In the millimeter wave and terahertz (THz) regions, a 2D-MHA acts as a band-pass filter or frequency selective surface [12,13]. The band-pass peak frequency is above the cutoff frequency of the hole in this case. For such band-pass filters, the transmittance is several times larger than the porosity of the holes, and hence such transmission characteristics can also be called extraordinary transmission similar to that observed at optical wavelengths . Very recently, enhanced THz transmission has been reported for subwavelength hole arrays in metal films [14,15] and doped semiconductor plates . These advances are significant as they could lead to the realization of efficient THz sub-wavelength optics for ultra-sensitive THz sensing and imaging systems. The large permittivity of metals at lower than optical frequencies was believed to be a limitation for the scalability of the enhanced transmission phenomenon due to the resonant coupling of incident electromagnetic waves with SPP’s . As pointed out by Martin-Moreno et al. , however, the corrugation of the surface can give rise to an effective impedance or permittivity for surface modes. This favors the establishment of SPP’s and enables enhanced transmission through metallic grating-like structures across an extended part of the electromagnetic spectrum. Recently, a new theory on the SPP-like mode on a structured perfect conductor metal has been proposed by Pendry et al.  The decay length of the SPP in the air side is infinitely large on the smooth perfect conductor, which means that the SPP is no more the “surface mode”. However, the arrayed sub-wavelength holes make the surface “soft”. That is, electromagnetic waves can partially penetrate the surface and the decay length in the dielectric side becomes finite. This is also confirmed in the simulation results of Miyamaru and Hangyo . Strong localization of the THz wave is recognized and the extinction or attenuation length is on the order of the wavelength of the incident THz wave even though the perfect conductor is used.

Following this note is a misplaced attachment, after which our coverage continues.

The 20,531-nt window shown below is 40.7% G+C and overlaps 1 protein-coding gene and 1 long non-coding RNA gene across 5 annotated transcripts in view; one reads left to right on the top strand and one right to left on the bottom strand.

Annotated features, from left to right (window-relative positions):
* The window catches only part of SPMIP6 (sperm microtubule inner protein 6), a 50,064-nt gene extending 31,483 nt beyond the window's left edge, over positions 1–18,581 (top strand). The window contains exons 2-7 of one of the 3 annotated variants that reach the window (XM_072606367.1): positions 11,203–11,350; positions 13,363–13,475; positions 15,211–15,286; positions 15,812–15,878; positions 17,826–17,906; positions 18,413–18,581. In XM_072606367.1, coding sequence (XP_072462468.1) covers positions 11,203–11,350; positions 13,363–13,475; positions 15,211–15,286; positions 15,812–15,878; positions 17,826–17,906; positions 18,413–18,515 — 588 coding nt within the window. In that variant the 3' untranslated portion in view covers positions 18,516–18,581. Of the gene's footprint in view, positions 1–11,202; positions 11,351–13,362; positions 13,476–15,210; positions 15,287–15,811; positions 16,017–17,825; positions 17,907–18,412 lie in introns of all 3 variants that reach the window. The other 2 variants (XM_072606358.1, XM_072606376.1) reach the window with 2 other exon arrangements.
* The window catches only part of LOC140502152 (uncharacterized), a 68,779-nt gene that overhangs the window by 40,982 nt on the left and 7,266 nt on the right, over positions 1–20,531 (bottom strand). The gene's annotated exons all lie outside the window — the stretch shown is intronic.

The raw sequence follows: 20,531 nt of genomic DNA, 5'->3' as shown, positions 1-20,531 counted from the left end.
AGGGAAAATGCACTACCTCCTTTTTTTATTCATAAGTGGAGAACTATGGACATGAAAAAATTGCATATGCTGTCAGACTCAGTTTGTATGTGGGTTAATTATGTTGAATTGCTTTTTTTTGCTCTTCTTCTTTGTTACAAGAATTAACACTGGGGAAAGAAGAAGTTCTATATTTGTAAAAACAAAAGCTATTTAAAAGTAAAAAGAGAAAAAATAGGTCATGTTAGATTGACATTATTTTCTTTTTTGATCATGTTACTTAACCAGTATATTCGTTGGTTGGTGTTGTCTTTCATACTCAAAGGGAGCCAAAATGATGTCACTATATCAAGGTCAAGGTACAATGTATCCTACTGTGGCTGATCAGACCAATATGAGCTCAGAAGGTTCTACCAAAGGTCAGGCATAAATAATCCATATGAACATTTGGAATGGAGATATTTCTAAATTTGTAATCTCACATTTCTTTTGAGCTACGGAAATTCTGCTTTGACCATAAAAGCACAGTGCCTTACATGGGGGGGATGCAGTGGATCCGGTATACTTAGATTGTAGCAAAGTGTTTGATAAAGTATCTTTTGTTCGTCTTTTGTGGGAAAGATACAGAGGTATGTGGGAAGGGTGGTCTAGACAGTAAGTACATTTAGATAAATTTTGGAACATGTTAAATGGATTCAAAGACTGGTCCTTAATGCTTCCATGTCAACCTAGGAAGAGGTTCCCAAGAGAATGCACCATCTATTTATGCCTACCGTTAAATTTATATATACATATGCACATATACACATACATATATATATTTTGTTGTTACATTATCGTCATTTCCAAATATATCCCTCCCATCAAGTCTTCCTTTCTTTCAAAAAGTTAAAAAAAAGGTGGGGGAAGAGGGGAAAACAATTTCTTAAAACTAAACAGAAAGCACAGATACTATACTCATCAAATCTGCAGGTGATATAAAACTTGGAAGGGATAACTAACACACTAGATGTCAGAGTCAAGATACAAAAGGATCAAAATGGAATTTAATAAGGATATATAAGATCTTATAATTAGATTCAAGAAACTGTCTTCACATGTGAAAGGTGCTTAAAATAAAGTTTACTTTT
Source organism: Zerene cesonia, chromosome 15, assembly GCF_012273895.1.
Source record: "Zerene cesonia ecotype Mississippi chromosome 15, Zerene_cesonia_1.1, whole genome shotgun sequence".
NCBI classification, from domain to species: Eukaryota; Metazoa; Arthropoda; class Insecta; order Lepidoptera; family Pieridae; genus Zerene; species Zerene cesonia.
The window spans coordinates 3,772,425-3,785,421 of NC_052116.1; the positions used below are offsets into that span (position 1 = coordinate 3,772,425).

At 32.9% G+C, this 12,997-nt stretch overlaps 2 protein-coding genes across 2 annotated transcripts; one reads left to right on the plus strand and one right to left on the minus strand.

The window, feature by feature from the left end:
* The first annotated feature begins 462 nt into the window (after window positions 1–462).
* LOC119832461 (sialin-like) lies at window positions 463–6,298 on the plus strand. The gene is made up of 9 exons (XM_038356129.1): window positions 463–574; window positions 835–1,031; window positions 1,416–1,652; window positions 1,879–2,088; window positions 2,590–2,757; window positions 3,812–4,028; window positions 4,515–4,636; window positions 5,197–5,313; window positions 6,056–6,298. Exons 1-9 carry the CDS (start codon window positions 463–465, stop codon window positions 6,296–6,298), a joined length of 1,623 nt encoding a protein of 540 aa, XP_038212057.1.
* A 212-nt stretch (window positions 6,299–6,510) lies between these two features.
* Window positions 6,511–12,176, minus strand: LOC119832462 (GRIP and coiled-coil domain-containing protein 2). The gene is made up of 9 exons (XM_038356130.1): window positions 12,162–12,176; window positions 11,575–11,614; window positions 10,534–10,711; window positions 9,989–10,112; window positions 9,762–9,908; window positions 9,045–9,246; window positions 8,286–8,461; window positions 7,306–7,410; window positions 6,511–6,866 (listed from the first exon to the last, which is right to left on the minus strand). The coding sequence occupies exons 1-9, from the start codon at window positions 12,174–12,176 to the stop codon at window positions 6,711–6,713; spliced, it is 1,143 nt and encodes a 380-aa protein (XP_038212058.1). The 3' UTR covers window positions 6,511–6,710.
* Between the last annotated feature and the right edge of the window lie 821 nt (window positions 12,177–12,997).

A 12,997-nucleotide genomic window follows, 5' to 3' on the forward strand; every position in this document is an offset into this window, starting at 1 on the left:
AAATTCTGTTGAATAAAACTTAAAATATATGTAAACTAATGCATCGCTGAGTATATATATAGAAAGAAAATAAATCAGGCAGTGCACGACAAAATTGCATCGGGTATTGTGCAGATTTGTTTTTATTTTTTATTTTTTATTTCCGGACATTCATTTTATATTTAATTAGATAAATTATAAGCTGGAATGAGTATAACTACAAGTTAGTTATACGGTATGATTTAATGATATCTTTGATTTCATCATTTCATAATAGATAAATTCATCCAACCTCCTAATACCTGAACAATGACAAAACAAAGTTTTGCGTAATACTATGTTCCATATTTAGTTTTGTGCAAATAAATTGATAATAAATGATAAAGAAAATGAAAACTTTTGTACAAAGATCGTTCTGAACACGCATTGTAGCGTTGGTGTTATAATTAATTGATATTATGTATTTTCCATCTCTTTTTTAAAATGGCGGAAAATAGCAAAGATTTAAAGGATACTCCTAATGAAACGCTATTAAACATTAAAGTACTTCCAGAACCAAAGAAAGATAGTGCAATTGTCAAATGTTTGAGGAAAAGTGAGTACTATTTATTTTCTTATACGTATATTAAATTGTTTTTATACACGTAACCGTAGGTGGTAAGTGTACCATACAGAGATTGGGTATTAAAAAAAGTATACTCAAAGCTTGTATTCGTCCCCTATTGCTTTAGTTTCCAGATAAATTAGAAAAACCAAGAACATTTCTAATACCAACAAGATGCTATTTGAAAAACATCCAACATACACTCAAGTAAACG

Control of THz emission through the 2D-MHA is also expected to add new functionalities to future THz photonic crystal devices. Rivas et al.  demonstrated thermal switching of the THz transmission by modifying the density of free carriers in a silicon grating. The transmission peak of the 2D-MHA, however, can not be tuned in this way because the carrier density in metals does not change with temperature. A metallic photonic crystal was made tunable over the range of 365–386 GHz by a relative lateral shift of 140 µm between two micromachined metallic photonic crystal plates . The insertion loss and Q of the device are 3–7 dB and 20–30, respectively. By use of SrTiO3 as a defect material inserted into a periodic structure of alternating layers of quartz and high-permittivity ceramic, Nemec et al.  was able to tune a single defect mode in the 1D photonic crystal from 185 GHz at room temperature down to 100 GHz at 100 K by thermal tuning. The peak transmittance exceeds -9 dB. In the near IR, Kim et al.  modulated the transmission amplitude (by 25%) of a perforated metal film–liquid crystal–indium tin oxide cell by varying the voltage applied to the LC. The spectral shift in the data is not immediately apparent, however, because the spectral features were quite broad in that experiment.